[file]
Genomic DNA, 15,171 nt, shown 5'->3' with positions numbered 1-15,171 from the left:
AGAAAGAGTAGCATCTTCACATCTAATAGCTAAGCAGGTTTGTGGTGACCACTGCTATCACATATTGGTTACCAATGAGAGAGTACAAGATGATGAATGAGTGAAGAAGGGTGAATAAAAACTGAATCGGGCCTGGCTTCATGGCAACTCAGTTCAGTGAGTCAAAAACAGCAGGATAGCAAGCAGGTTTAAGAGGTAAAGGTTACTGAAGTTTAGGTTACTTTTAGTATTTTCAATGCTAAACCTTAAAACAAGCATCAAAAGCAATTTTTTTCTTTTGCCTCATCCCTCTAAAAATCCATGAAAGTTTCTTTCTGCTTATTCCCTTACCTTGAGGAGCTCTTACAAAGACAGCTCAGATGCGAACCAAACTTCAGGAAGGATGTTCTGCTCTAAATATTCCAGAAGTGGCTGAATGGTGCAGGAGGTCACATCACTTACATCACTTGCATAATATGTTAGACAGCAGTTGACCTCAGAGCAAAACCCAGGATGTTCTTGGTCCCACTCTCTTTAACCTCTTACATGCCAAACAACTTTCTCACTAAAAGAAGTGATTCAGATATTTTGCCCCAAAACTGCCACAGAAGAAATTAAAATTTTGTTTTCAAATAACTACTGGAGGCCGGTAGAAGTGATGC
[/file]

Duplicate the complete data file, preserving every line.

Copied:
Genomic DNA, 15,171 nt, shown 5'->3' with positions numbered 1-15,171 from the left:
AGAAAGAGTAGCATCTTCACATCTAATAGCTAAGCAGGTTTGTGGTGACCACTGCTATCACATATTGGTTACCAATGAGAGAGTACAAGATGATGAATGAGTGAAGAAGGGTGAATAAAAACTGAATCGGGCCTGGCTTCATGGCAACTCAGTTCAGTGAGTCAAAAACAGCAGGATAGCAAGCAGGTTTAAGAGGTAAAGGTTACTGAAGTTTAGGTTACTTTTAGTATTTTCAATGCTAAACCTTAAAACAAGCATCAAAAGCAATTTTTTTCTTTTGCCTCATCCCTCTAAAAATCCATGAAAGTTTCTTTCTGCTTATTCCCTTACCTTGAGGAGCTCTTACAAAGACAGCTCAGATGCGAACCAAACTTCAGGAAGGATGTTCTGCTCTAAATATTCCAGAAGTGGCTGAATGGTGCAGGAGGTCACATCACTTACATCACTTGCATAATATGTTAGACAGCAGTTGACCTCAGAGCAAAACCCAGGATGTTCTTGGTCCCACTCTCTTTAACCTCTTACATGCCAAACAACTTTCTCACTAAAAGAAGTGATTCAGATATTTTGCCCCAAAACTGCCACAGAAGAAATTAAAATTTTGTTTTCAAATAACTACTGGAGGCCGGTAGAAGTGATGC